Saturday, December 09, 2006

The Great Motivators

By Peter McKenzie-Brown

For teachers, four key factors affect the rate at which a student learns a second language. (I am referring to external factors. Although they clearly have roles to play, such considerations as attitude, aptitude and previous experience in language learning don't count in the context of this discussion.)

The most important factor relates to the student's primary motivation. Language theorists often describe a language student's primary form of motivation as either instrumental or integrative motivation.

Instrumental motivation is the weaker form. Common among those learning English, for example, with no intention of ever living in a country like Britain or Canada, instrumental motivation is the prime mover of those who want to learn a language as a tool for some secondary purpose – talking to tourists, for example. Integrative motivation is a greater force. It is the motivation of those who are learning a second language in a new country, and they are learning the language so they can integrate into a new society.

The second fundamental factor affecting language learning is the amount of time the student spends in class and practicing the language. Generally speaking, more motivated students spend more time; less motivated students, less.

The third factor is the teacher’s approach (for example, communicative language teaching or audiolingualism) to language teaching. The fourth is the instructor's teaching effectiveness and style.

You can probably see a big problem here. The myth of the great teacher whose motivational abilities inspire her students to world-shattering achievements is essentially flawed. I think of this as the paradox of motivation. The student's main motivator - integrative or instrumental motivation - is the one factor the teacher essentially has no control over. And that motivation drives the second most important factor behind student success, time spent on task.

What's a teacher to do? Accept this reality, and develop your ability to motivate students in secondary ways. Primary motivation notwithstanding, the teacher's motivational skills are still critical for both learning and teaching.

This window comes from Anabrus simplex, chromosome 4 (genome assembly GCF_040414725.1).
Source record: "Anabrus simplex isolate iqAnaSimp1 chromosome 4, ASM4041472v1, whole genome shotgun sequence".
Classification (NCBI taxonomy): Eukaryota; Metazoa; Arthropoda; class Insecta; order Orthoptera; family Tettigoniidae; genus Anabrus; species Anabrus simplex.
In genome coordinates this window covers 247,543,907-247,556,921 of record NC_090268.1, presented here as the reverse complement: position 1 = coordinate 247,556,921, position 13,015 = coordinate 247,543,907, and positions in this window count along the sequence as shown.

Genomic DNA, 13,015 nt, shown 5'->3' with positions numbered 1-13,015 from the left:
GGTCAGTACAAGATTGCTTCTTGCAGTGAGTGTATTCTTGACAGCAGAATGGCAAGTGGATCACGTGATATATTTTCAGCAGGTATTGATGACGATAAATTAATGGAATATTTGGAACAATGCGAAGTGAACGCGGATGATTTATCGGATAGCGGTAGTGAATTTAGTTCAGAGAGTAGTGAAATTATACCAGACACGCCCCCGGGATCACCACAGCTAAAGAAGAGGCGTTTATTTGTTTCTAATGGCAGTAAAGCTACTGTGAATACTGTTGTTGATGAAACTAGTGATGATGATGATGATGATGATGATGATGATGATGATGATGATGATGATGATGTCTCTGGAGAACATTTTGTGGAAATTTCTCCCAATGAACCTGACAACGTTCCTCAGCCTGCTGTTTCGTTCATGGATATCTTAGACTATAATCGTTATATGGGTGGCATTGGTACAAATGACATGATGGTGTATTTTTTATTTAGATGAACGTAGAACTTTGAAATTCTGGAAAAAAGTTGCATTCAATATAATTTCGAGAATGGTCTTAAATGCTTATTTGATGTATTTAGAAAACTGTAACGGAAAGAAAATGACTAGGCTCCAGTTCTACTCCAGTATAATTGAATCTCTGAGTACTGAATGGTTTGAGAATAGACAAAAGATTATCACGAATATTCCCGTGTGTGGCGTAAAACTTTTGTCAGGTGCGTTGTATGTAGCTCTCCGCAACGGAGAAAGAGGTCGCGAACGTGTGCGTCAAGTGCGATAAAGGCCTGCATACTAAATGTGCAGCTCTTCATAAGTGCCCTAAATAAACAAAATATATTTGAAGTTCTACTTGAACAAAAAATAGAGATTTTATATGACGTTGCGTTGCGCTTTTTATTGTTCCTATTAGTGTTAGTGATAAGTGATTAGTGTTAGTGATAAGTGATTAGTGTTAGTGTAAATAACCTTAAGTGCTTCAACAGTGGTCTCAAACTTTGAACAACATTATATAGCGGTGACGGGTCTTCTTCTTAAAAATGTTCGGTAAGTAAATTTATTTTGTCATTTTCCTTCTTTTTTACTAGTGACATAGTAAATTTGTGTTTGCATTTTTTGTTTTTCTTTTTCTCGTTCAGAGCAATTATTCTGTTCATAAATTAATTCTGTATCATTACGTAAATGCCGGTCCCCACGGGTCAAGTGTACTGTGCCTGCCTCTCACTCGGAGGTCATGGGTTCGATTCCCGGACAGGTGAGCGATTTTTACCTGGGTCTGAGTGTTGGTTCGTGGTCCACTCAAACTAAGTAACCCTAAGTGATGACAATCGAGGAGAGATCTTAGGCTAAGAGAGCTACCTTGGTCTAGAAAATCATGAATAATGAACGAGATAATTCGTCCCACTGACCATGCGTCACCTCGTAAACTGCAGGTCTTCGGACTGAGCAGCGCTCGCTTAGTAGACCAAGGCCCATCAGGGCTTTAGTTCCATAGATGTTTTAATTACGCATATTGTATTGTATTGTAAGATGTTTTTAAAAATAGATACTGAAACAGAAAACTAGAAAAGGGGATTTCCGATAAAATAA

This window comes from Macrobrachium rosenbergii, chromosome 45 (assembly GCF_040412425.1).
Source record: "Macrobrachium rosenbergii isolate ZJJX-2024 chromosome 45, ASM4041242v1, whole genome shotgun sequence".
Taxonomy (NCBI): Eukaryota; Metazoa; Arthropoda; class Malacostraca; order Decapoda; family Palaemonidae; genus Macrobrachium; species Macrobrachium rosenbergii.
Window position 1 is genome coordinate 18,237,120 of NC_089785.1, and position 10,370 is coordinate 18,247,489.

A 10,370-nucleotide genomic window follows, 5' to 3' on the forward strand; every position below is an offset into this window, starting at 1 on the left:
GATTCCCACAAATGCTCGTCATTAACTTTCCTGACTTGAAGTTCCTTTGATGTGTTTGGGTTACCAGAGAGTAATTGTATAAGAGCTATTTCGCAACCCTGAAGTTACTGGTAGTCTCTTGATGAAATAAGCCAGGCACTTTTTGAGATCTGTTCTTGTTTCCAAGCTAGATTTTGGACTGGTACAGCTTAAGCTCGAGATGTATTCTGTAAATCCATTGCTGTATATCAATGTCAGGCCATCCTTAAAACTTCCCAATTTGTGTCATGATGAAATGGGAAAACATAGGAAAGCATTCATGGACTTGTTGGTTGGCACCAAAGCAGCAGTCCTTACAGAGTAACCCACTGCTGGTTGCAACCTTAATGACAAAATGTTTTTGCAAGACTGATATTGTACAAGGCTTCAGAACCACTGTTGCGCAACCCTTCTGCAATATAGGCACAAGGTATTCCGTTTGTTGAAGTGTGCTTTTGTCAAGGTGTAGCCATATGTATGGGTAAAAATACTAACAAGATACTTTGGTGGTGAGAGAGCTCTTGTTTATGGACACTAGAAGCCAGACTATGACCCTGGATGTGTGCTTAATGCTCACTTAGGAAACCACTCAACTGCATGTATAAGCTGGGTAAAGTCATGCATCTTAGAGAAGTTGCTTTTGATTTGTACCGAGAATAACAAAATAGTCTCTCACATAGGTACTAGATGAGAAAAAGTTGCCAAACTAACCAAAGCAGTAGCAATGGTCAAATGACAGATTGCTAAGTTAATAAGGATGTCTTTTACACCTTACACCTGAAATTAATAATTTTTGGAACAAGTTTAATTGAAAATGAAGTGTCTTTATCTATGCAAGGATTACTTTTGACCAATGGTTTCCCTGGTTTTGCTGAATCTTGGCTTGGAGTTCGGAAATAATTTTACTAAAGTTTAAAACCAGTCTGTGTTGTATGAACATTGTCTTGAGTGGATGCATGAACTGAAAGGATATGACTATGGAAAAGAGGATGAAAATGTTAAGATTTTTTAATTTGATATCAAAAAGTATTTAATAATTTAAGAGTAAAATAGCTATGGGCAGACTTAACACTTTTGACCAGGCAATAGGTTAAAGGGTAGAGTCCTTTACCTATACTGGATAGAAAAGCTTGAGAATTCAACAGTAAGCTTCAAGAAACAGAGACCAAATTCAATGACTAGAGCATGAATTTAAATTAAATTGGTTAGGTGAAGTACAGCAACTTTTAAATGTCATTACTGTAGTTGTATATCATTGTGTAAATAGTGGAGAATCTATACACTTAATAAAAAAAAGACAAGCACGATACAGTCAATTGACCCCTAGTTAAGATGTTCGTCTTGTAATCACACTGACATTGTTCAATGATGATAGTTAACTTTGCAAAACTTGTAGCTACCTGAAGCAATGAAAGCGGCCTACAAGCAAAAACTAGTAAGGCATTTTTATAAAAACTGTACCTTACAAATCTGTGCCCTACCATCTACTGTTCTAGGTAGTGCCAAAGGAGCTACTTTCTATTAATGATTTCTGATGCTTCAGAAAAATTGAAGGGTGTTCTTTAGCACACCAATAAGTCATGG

Good teachers use many teaching qualities to motivate students. These include a combination of variation and structure in teaching activities. They find ways to show the practical value of learning English. They encourage and nurture their students, and many excellent teachers also bring sympathy and empathy into the classroom. They make the physical teaching space as compatible with learning as they can. They offer tools for learning (for example, mnemonics) and they conduct the class in a fair and balanced way. They also provide the students with consistency and fairness, and they do everything they can to help the students feel safe.

What TEFL teachers think: In a recent class, I discussed this problem with my TEFL (teaching English as a foreign language) students, and asked them to brainstorm ways to motivate their students. They concluded that there are five areas where the teacher can really make a difference: in their lesson plans, in classroom management, in teaching style, in testing and assessment and in professional development. By no means were their ideas exhaustive, but they were good. Here is a summary.

1. Create great lesson plans: Choose great topics. Provide interesting and varied activities. Develop medium-term class themes. Have attainable goals and objectives, which provide real challenges but seek progress, not perfection. KISS (Keep it short and simple). And use authentic materials and situations for classroom teaching.

2. Classroom management: Attend to your students’ comfort and convenience. Find ways to visually represent class progress. Set up the classroom effectively and use equipment as effectively as you can.

3. Teaching style: Your teaching style consists of attitude, presence and rapport. Here are some comments on each.
• Attitude: Know your students’ names. Activate their prior knowledge and nurture their abilities. Be knowledgeable and authoritative, but modest. Be passionate about teaching. Be punctual. Dress and groom professionally.
• Presence: Empathize with your students. Enable your students to have fun. Show your personality, and vary the ways you teach
• Rapport: Appeal to different learning styles, especially kinaesthetic. Be conscious and respectful of your students’ culture or cultures. Give genuine praise and recognition. Involve the students in their learning; for example, use KWL (“what you know, what you want to know, what you have learned”) charts to develop and measure class content. Offer appropriate counsel and advice.

4. Assessment: Give your students good and regular assessment and testing. Get them to help each other. Monitor the class through feedback, and use prizes as rewards from time to time.

5. Professional development: Keep a log of your classroom performance, on occasion get someone to video your performance, and periodically ask a colleague or friend to assess your teaching. And take advantage of whatever professional development training you can get your hands on. We can always improve, and we must.
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